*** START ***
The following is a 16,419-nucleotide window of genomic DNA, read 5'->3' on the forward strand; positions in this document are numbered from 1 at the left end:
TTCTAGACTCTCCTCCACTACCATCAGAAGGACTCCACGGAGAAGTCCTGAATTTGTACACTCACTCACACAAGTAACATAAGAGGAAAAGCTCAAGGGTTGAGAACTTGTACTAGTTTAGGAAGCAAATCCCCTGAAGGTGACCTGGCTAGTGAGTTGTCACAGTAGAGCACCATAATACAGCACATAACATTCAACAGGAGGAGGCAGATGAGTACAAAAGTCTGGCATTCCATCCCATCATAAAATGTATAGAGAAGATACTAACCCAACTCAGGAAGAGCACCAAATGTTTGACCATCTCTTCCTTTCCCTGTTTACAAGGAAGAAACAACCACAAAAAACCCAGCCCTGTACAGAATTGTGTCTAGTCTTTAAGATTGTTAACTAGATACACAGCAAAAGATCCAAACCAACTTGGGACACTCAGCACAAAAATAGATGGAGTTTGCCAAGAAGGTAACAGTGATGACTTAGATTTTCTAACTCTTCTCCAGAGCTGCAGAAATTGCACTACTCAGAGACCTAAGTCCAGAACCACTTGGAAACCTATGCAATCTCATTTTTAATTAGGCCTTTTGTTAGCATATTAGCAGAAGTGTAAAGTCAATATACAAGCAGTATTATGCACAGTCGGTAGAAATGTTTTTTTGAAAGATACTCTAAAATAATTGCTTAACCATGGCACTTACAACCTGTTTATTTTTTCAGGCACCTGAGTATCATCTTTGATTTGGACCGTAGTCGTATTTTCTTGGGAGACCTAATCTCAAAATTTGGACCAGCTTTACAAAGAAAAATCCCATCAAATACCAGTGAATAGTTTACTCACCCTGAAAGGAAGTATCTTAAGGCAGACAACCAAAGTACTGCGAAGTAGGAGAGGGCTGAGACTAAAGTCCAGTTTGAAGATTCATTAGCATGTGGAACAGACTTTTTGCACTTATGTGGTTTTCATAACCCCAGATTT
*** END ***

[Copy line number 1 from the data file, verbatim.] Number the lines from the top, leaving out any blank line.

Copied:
The following is a 16,419-nucleotide window of genomic DNA, read 5'->3' on the forward strand; positions in this document are numbered from 1 at the left end: